Astrophotography

Nate Liles photographs the Milky Way over Cathedral Rock in Arizona.

Many of us from a young age became hypnotized with the night sky, enamored by its mysteries and endless possibilities. This weekend, the Sun Valley Museum of Art (SVMoA) can help you capture that feeling. 

Professional astrophotographer Nate Liles will lead a workshop the evening of Oct. 1 and the afternoon of Oct. 2. When Liles saw his first astral timelapse he thought to himself, “I have no idea how that’s done, but I want to do it.”

“If folks are amateur photographers or even professionals but they’ve never dabbled in astrophotography before, I think this will be a great opportunity to work hands-on individually,” Liles said.

Participants will meet at SVMoA on Friday at 5:30 p.m. From there, they will carpool to Little Redfish Lake. Students will photograph the sunset around 7:30 p.m., discussing camera settings and composition. Then, they will shoot the blue hour—the time after the sun has dropped below the horizon but before astronomical twilight. The group will head back to Ketchum around 10:30 p.m.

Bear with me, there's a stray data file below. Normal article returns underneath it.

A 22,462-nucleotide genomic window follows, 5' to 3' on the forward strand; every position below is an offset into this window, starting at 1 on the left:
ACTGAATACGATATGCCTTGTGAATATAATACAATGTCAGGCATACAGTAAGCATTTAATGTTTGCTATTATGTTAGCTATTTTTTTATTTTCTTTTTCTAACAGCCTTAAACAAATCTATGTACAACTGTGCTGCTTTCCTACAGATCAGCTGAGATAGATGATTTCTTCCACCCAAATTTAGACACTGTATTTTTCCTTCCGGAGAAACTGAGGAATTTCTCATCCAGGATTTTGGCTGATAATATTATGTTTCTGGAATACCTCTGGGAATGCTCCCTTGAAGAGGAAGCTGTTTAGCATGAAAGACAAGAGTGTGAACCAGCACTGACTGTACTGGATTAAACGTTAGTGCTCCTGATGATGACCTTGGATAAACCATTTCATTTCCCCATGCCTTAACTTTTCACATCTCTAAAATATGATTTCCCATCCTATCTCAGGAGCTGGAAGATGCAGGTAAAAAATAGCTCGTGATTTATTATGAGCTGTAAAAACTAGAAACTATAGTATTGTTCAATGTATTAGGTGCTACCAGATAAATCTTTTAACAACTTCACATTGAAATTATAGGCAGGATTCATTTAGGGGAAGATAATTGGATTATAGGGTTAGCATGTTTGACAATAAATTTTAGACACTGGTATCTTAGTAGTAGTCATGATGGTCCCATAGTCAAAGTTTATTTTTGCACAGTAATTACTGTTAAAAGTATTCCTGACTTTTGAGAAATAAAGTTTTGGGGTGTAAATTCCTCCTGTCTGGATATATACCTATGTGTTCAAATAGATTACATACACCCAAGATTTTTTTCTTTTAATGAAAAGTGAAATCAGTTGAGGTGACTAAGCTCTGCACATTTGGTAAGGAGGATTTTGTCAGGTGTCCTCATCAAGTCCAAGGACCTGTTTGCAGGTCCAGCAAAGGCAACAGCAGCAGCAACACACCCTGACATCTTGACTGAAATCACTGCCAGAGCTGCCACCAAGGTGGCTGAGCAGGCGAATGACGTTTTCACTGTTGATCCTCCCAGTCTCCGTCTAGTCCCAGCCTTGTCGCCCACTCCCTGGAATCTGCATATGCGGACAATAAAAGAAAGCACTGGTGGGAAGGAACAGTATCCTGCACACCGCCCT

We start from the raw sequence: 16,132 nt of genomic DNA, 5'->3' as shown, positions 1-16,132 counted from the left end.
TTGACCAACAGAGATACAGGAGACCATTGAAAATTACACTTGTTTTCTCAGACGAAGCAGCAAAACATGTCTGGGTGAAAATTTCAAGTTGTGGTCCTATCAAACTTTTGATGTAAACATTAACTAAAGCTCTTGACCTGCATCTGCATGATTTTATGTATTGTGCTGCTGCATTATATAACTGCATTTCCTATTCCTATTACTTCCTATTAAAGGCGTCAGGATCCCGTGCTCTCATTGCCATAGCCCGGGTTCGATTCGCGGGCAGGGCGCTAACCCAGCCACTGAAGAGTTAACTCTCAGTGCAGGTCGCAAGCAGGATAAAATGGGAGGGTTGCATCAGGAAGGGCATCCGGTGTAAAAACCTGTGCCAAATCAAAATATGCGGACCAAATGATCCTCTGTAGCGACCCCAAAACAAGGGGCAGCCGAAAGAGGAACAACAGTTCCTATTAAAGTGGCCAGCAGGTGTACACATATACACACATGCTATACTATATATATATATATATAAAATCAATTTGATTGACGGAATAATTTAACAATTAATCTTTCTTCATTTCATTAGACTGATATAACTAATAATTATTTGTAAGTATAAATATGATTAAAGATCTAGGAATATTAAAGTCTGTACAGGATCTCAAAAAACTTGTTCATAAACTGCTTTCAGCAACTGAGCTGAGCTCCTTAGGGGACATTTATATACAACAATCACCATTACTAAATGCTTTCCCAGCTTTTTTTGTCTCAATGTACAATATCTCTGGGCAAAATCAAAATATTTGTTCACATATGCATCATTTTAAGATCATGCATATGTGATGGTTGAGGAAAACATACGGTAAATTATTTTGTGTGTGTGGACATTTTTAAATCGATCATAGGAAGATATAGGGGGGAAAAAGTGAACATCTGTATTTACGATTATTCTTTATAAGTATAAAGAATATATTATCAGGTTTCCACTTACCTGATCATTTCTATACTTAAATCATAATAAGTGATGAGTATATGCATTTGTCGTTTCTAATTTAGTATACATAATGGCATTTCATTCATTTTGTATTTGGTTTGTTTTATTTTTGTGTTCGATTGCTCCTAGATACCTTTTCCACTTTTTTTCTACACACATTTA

Liles chose this spot because it offers a unique framing of Mt. Heyburn with reflections of the mountains on the water. It also gets incredibly dark out there due to the low amount of light pollution, filling the sky with stars. 

The class is open to photographers of all skill levels. The only criteria are to have a camera and a tripod. Further recommended equipment includes a wider lens with a lower aperture number, a self-timer and a red bulb, but those are not necessary.

“I think a misconception is that you need a massive amount of gear and technical know-how to create these images, and you really don’t,” Liles said. “You can work with what you have and upgrade as you go.”

With these fall evenings getting chillier, students will want to bring warm clothes. Headlamps and snacks are also encouraged. Liles says a key part of astrophotography is planning ahead, taking into consideration light, timing and gear.

“Thinking ahead will be very helpful in the long run,” Liles said. “You’ll be frustrated a lot less, and you’ll just produce better images.”

On Oct. 2, at 1 p.m., in the Hailey Classroom of SVMoA’s Hailey campus, Liles will walk everyone through the post-processing technique, which is very important in astrophotography. Students will learn about light noise reduction, panorama stitching, lens corrections and image retouching. The workshop will teach students how to enhance details and bring up shadows, as well as export their images.

“I think it will empower people who may be intimidated,” Liles said.

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